“How did you prepare for the role?” The ubiquitous half-arsed question inevitably rears its head on the pair of dull EPK shrug-fests making up the paltry extras on this disc. Brendan Gleeson, who plays affable, menacing Dublin drugs kingpin Darren Perrier, sighs in mock-annoyance.
“Well, I had to get a coat. That was the main thing.” If only the same spontaneous deadpan wit carried on to the main feature, an on-rails chase movie that trundles down the same heavily rutted path of the likes of Intermission (with which it shares a writer, in Mark O’Rowe), I Went Down and other middling Celtic crime capers.
Cheerfully pilfering its storyline and characters from True Romance, its inky humour/supporting actor from In Bruges and its irritating philosophical gangsters and cartoon Lock-Stock-ish action from you know who, it’s a set-up as predictable as it is convoluted: local toerag Michael’s (Cillian Murphy) inability to repay Perrier the amusingly paltry sum of €1,000 sparking off an escalating string of stagey Ritchie-esque cock-ups.
Along the way, off-the-peg picaresques show up to advance the story when required: villainous wheel-clampers, homosexual hitmen, comedy sink-estate dog breeders and other stereotypes borrowed from Shameless.
Perrier’s Bounty does manage to add pace and a pleasing exuberance to its well-thumbed recipe, though – and the wonky structure is compensated somewhat by Gleeson’s performance as Perrier, a murderous racketeer who reckons he’s some sort of Dub Don Corleone.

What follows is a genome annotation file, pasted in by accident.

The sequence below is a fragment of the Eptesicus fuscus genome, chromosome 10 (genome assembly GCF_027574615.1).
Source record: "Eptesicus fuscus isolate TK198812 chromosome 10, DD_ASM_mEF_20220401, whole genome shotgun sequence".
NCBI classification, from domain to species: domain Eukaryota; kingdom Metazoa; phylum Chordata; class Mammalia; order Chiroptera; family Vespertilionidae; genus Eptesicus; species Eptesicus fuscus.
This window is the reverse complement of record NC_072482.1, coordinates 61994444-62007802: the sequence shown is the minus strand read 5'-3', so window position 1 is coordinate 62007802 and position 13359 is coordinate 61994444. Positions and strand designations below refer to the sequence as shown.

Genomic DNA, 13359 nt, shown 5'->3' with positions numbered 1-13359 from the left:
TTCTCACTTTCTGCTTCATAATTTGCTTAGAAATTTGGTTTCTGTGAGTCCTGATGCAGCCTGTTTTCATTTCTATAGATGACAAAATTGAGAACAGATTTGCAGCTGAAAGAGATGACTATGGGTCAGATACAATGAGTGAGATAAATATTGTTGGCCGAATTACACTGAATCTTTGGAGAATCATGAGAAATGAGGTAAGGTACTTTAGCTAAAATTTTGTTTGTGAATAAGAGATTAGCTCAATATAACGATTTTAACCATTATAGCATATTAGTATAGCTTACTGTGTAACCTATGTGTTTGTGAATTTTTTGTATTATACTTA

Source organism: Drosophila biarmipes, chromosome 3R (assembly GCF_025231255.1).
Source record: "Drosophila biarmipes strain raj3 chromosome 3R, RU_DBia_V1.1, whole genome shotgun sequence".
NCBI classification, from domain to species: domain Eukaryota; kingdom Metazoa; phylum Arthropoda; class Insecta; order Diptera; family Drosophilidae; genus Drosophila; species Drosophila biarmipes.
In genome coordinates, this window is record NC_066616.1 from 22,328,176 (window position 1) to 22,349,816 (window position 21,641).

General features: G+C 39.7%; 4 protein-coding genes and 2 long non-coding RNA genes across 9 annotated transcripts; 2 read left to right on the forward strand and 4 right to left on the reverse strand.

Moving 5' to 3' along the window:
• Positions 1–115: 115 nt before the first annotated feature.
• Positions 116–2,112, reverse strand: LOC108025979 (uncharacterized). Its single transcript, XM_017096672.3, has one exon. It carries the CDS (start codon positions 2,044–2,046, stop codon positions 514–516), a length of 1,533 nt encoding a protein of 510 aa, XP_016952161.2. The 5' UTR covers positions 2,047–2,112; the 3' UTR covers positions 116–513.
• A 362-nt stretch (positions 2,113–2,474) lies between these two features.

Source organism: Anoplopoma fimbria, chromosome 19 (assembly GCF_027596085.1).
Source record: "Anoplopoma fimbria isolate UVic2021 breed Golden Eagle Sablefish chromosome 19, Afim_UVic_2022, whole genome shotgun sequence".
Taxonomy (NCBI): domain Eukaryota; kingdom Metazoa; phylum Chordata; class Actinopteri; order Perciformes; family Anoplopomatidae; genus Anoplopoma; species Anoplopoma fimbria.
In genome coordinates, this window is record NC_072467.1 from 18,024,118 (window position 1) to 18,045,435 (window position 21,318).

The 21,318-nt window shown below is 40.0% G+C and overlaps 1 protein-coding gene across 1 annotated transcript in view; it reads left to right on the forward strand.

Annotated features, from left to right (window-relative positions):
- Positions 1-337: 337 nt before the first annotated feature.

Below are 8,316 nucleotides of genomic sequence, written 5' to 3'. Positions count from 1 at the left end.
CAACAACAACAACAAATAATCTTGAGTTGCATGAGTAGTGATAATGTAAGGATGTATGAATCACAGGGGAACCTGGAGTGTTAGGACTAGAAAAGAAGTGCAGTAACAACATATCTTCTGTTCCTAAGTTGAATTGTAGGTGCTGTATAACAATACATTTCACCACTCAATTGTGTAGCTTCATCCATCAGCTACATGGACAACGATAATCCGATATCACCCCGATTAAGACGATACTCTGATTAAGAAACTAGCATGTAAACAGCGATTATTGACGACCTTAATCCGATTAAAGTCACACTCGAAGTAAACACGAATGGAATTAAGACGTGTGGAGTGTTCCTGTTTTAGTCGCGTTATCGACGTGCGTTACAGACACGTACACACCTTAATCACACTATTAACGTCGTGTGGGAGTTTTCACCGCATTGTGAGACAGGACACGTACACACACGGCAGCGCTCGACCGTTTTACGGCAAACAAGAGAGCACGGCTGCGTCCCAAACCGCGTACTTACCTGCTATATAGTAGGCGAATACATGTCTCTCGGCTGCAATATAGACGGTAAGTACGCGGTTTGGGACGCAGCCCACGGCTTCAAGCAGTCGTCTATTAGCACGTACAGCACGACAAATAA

And Jim Broadbent is effectively cast against type (despite the awful accent) as Michael’s watery-eyed da, going increasingly loopy after a visit from the Grim Reaper convinces him he’s going to die if he falls asleep (“I get to point a gun and hit people and swear!” Broadbent reveals).
Sadly, the lead characters are by comparison thinly sketched ciphers who it’s rather difficult to care about.
Murphy’s piercing, cobalt-eyed intensity doesn’t quite sit with the role of hapless schlub, while Jodie Whittaker is saddled with a character of staggeringly little depth as token suicidal love-interest Brenda.
In the end, it’s a rote crime caper that feels a little too pleased with its patronising portrayal of a Dublin populated by the kind of cartoon geezers that became tiresome a decade ago.
In fact, the only thing that’s missing is a cameo from a hardman ex-footballer. Surely Roy Keane can’t be that busy...
Slapstick road movie buffoonery that aims for edgy and leftfield but hits threadbare and contrived. Entertaining performances though.